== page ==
May is Short Story Month

May is Short Story Month, and it really does seem like the short story is having a moment. From acclaimed recent releases by Junot Díaz, George Saunders, and Lorrie Moore, to Alice Munro’s 2013 Nobel Prize for Literature, short stories have been able to break free from their diffident standing as a writer’s first dance, to hold their own under the spotlight of serious fiction writing. And it’s about time. From 500-word flash fiction to 150-page novellas, there are as many styles of short stories as there are readers.

So take a look at these contemporary collections that show us why less truly can be more. Because whether you are a short-story connoisseur or new to the genre, there is much to love—and to discover—about short fiction. Happy reading.


This Cake is For the Party — Sarah Selecky

Sarah Selecky’s 2010 collection is a mosaic of powerful pieces fraught with conflict, humor, insight and bite. Each story dredges up an undercurrent of tension in a seemingly benign situation, without ever neglecting style, tone, and language.





Light Lifting — Alexander MacLeod

This is the very best kind of short fiction—smart, haunting, and utterly memorable. From a tale of friends celebrating their youth along the edge of the Detroit River, to the repentant act of working a blue-collar job, MacLeod searches for the extraordinary in the routine—and delivers it every time.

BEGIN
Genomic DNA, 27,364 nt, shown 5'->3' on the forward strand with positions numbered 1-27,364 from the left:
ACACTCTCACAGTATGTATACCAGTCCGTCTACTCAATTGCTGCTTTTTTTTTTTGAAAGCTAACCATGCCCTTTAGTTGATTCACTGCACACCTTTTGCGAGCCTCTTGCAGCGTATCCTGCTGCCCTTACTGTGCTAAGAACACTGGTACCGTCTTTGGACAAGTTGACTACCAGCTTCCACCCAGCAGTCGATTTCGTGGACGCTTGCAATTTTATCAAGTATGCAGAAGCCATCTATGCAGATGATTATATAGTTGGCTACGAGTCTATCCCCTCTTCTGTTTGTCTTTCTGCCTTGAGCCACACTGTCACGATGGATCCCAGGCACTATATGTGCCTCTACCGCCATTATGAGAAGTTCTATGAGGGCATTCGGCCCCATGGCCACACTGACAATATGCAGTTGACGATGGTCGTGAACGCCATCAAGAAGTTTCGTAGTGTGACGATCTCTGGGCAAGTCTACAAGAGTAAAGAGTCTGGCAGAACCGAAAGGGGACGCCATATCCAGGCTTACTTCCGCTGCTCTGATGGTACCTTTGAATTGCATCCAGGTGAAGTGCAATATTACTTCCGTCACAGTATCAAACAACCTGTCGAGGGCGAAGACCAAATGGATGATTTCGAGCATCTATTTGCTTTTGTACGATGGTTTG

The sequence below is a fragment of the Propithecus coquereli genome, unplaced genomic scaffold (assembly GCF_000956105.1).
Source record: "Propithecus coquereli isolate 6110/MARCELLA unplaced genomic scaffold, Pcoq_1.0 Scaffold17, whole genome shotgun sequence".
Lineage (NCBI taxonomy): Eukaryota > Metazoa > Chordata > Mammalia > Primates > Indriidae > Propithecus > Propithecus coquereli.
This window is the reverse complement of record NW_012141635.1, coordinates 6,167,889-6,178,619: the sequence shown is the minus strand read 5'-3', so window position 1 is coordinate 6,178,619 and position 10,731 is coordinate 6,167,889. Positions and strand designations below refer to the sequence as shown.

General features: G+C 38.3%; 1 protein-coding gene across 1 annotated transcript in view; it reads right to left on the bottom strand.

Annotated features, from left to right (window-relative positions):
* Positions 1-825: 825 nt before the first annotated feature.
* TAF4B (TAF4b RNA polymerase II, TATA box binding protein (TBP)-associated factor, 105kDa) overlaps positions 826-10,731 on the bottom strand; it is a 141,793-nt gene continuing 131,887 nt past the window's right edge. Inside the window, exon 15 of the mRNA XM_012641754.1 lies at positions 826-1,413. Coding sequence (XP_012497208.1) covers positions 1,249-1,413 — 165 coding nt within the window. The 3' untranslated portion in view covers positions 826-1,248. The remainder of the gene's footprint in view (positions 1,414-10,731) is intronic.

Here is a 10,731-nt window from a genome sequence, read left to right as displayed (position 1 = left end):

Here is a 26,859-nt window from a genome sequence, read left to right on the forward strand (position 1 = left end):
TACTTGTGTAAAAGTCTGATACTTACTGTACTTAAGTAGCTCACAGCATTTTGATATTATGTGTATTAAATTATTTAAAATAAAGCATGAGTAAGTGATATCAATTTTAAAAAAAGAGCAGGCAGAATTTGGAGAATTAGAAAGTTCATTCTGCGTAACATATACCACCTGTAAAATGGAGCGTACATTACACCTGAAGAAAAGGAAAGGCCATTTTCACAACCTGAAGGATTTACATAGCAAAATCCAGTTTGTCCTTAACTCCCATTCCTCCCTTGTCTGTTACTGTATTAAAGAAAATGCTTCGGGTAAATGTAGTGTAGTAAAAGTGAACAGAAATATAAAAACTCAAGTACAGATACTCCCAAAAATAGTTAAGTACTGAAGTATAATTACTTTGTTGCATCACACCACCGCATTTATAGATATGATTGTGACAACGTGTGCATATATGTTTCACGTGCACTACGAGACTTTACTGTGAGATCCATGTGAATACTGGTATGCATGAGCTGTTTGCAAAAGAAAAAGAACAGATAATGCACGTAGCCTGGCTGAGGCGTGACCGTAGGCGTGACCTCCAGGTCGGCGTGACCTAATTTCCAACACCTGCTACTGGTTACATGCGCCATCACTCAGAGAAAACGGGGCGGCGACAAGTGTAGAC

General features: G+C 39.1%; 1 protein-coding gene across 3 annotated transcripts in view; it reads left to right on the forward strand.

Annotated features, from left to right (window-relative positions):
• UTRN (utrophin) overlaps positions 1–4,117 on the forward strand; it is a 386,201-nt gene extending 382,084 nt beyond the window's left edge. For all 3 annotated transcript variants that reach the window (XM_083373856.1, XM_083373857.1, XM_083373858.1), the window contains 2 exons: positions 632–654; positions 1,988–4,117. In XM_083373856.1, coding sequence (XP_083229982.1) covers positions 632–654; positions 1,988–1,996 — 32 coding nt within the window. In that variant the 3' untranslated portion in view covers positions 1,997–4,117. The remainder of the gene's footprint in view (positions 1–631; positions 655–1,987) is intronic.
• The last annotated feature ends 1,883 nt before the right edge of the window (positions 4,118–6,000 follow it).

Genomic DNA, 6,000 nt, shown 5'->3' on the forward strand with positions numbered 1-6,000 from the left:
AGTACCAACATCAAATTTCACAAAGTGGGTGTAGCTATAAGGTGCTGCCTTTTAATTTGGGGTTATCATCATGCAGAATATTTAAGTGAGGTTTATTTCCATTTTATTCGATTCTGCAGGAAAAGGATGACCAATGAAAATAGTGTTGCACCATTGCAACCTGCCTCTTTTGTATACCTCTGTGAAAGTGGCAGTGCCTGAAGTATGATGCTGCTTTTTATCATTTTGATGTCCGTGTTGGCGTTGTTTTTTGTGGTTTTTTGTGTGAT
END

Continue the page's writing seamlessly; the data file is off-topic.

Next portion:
Almost Famous Women: Stories — Megan Mayhew Bergman

Removed from the shadow of their notorious relations, Mayhew Bergman introduces us to a collection of women who were extraordinary in their own right, though grossly overlooked by history. What was it like to be Oscar Wilde’s niece or Edna St. Vincent Malay’s sister? With this assemblage, you’ll have an entertaining way to find out.





American Innovations: Stories — Rivka Galchen

Come for the whimsically-engaging cover, stay for the deftly-written stories. Penned as modernist re-tellings of canonical works of fiction, each story deals with archetypal themes in an inspired, poetic, and original way. Masterful.





20th Century Ghosts — Joe Hill

The short story is the perfect vehicle for horror writing, with its opportunity to pack a punch and leave things a little hazy, a little ambiguous. Hill takes up the mantle of his famous father (I’ll give you a moment to Google it) and does his legacy justice, with a collection that has earned a place on every horror lover’s shelf.





Unaccustomed Earth — Jhumpa Lahiri

Domestic short fiction often dominates the genre. Tales of relationships, the day-to-day meanderings of people suffering from inertia or lofty ambitions; characters anchored to desolation by low expectations and high maintenance. But nobody—nobody—creates domestic short fiction like Lahiri. Each story is a tidal wave hiding in a tear drop.




The Thing Around Your Neck — Chimamanda Ngozi Adichie

With an undercurrent of hope running through each story like a balm, Ngozi Adichie’s lush and evocative language illuminates the sorrowful, incredibly human tales of the immigrant experience in a way that makes them more sad, more true, and entirely mesmerizing. This is writing.


    Karen Green

    Karen Green is a freelance writer and big city ex-pat now living in rural Ontario. She writes for numerous print and online publications, and considers her library card to be one of her most valuable possessions.

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